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White River National Forest, Colorado, Announces New Travel Management Plans
The White River National Forest in central Colorado has just announced the start of a new Travel Management Plan for the Forest. The White River just completed their revision of the Land and Resource Management Plan, the overall master plan for the forest, and the Travel Plan is an extension of that effort that gets down to site specific decision on roads, trails, and open areas.
Unfortunately, the Land & Resource Management Plan (LRMP) that was just finalized was not friendly to recreation--both motorized and non-motorized. Accordingly, the BlueRibbon Coalition, along with the Colorado off-Highway Vehicle Coalition and the Colorado 500, have filed appeals against the plan.
The plan recommends several new Wilderness additions. But since the Forest Service can only make recommendations for new Wilderness areas, those areas will not actually be designated as Wilderness until Congress decides to either designate those lands as Wilderness, or the areas are released from further consideration as Wilderness.
While it is common to have areas that are recommended for Wilderness designation on many National Forests, how the White River proposes to manage those lands is not common. The Forest Service has a duty to "preserve the Wilderness characteristics of those areas until Congress acts." In almost all cases, these recommended areas have been left open to the uses that were allowed prior to the recommendation. As examples, these areas often have four-wheel drive roads and single track trails that are open to motorized use; even more commonly, snowmobile use has been historically allowed. Since the area has Wilderness attributes with motorized use already occurring, continuation of that use would not change the character of the area. In the case of snowmobiles, they do not alter the Wilderness attributes at all because once the snow melts, there is no sign the snowmobiles were ever there.
Not only would motorized recreation be eliminated from those areas recommended for Wilderness in the White River Plan, mountain bike use, and even hang gliding, will be prohibited in these areas.
The White River LRMP also created a new land use category that they call Back Country. Unlike the BlueRibbon Coalition Back Country Recreation Area concept, the White River designation would also prohibit all motorized use.
All of these recommendations for more Wilderness and more non-motorized zones are in direct conflict with the data presented in the LRMP. The plan acknowledges that Wilderness use is growing very slowly, and that it is not expected to reach the Carrying Capacity of the area during the next 10 to 15 years the LRMP would cover. On the other hand, motorized and mechanized recreation is growing very rapidly and is expected to exceed Carrying Capacity during the next 10 to 15 years.
If you recreate on the White River National Forest, I would urge you to get on the mailing list for the planning process. While there will be a series of initial public meetings to introduce the planning process, those meeting will already have taken place by the time you read this. Our notice letter was dated September 4th, and we received it September 10th, the date of the first meeting. The last meeting scheduled was on September 18th.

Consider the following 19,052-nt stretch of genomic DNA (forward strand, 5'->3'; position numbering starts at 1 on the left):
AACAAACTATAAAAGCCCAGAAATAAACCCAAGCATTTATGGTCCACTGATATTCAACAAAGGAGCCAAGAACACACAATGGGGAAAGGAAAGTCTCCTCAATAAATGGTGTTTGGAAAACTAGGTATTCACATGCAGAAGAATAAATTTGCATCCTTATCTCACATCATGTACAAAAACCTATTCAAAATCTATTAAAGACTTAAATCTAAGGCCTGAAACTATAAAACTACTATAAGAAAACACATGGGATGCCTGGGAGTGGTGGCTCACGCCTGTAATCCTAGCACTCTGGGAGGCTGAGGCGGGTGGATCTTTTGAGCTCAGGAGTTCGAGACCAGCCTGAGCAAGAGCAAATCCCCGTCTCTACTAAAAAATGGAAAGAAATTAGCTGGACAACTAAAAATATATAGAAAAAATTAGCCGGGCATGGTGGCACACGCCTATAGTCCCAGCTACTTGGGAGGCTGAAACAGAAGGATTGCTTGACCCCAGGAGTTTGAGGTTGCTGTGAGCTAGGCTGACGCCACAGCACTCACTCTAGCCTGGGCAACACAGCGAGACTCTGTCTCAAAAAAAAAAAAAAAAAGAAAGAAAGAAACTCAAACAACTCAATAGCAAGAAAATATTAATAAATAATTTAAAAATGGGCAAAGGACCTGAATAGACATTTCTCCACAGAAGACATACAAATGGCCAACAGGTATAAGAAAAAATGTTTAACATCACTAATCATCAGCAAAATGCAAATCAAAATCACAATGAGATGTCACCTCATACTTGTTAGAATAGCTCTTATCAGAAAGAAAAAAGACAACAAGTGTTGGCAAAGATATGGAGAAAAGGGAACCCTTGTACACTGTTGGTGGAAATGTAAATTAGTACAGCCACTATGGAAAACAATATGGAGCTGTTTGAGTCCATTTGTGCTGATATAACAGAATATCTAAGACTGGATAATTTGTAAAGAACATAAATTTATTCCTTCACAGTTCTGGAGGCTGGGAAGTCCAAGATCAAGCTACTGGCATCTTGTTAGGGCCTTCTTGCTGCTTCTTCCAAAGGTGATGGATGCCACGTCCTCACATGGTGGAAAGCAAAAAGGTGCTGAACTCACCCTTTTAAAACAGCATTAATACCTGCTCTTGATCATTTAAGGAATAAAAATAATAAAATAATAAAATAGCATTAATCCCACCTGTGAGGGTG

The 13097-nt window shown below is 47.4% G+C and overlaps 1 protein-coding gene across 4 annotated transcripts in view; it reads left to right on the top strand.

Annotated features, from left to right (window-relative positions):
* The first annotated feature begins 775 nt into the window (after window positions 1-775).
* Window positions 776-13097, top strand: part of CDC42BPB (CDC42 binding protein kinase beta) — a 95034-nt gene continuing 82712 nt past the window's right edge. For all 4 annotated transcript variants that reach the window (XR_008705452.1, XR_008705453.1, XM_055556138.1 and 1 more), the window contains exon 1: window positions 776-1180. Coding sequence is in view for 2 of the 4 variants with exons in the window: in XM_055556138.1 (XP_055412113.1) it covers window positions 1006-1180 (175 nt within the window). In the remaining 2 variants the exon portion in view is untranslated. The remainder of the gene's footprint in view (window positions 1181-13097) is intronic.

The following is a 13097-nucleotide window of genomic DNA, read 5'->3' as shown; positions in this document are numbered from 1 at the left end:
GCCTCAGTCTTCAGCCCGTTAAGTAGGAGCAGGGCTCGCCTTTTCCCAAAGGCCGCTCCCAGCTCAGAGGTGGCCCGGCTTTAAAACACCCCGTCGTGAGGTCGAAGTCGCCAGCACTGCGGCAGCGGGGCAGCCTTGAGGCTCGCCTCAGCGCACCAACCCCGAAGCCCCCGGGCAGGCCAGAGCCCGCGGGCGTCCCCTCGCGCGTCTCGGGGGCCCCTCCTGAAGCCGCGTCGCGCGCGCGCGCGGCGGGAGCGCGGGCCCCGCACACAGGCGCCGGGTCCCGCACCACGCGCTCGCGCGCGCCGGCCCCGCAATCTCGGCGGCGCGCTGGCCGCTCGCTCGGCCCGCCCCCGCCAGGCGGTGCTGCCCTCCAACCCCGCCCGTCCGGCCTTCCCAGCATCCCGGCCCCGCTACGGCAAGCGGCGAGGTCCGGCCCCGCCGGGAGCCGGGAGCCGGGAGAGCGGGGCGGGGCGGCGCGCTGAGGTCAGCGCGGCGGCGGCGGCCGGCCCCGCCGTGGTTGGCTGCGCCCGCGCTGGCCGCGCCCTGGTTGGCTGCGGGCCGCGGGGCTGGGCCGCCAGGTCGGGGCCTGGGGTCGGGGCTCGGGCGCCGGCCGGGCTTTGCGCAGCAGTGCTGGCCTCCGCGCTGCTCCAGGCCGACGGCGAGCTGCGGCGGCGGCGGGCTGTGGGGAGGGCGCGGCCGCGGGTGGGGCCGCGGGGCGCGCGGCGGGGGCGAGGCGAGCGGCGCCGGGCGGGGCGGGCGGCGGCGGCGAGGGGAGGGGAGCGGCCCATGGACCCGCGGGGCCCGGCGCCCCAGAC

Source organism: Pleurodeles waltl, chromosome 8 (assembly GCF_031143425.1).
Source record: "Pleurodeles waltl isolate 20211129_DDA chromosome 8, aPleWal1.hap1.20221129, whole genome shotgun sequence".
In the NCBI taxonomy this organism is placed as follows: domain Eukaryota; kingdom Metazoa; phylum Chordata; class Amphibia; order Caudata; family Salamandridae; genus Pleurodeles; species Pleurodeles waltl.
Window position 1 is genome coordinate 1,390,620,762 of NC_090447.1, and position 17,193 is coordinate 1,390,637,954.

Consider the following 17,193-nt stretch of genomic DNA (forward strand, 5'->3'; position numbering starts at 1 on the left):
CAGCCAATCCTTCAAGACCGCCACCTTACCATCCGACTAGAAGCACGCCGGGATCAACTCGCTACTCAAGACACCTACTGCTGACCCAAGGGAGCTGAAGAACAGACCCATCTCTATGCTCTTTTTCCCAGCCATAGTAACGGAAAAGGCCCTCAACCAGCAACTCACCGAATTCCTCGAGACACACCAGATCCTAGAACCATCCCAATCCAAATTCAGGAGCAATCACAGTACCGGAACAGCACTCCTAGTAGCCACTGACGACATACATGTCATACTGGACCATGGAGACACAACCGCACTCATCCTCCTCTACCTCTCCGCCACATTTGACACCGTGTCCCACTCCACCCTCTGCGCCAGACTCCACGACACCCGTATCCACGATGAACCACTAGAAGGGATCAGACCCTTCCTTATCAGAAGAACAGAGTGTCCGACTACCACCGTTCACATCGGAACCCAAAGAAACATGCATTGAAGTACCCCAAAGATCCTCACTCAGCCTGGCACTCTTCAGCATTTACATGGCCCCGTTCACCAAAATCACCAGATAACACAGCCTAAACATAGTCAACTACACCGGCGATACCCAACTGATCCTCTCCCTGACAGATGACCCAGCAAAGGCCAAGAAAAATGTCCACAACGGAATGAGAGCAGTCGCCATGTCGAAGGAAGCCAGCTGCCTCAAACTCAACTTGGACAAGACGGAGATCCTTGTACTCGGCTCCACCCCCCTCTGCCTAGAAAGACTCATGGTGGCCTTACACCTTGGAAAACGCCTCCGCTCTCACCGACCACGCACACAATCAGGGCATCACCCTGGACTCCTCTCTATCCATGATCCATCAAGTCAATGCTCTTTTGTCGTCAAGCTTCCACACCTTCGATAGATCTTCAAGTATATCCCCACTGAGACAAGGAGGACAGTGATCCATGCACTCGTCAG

To get on the mailing list, you can call the Forest at 970-945-2521, or write them at P.O. Box 948, Glenwood Springs, Colorado 81602. You can also get information from the White River Web Site at http://www.fs.fed.us/r2/whiteriver, although no information was on the site at the date of this writing.
Gallatin National Forest, Montana, Also Announces New Travel Planning Process
The Gallatin National Forest is starting a travel planning process to determine which roads and trails will remain open for motorized and mechanized travel, as well as allocate lands for snowmobile use. If you recreate on the Gallatin National Forest, you need to get involved to protect the opportunities we have today.
The approach of the Gallatin is a little different than other travel planning efforts we have seen, in that they have already developed portions of a preferred alternative called a "starting benchmark." This "starting benchmark" is extremely alarming, as it proposes draconian reductions in open roads and trails. You can view the starting benchmark at http://www.fs.fed.us/r1/gallatin/travel_planning/pdf/Chapter3.pdf. Some examples of the proposed closures: High Clearance 4x4 roads will be reduced from 680 miles to 420. Motorcycle trails will be reduced from 900 miles to 447. ATV trails will be reduced from 500 miles to 258. Even mountain biking and equestrian trails will be hit hard. Mountain bike trails will go from 1100 miles to 738. Equestrian trail miles will be reduced from 2320 to 1780.
The BlueRibbon Coalition will aggressively defend the opportunities we have today on the Gallatin, but we will need everyone's help. We especially need the local folks who have personal knowledge of the roads and trails to get involved and help everyone identify the areas we need to focus our efforts. To get a copy of the starting benchmark on CD, you can call the Gallatin NF at 406-587-6701, or write the Gallatin, attention Steve Christiansen, P.O. Box 130, Bozeman, Montana 59771.
The initial public comment period runs until November 22, 2002. We will do a thorough analysis of the starting benchmark and develop a response letter during September. By the time you get this magazine, our website should have a response letter posted and more information. Go to www.sharetrails.org for more details.
--Bill Dart is the Public Lands Director for the BlueRibbon Coalition. He may be contacted at: 4555 Burley Drive, Suite A, Pocatello, ID 83202-1921. Phone: 208-237-1008. Email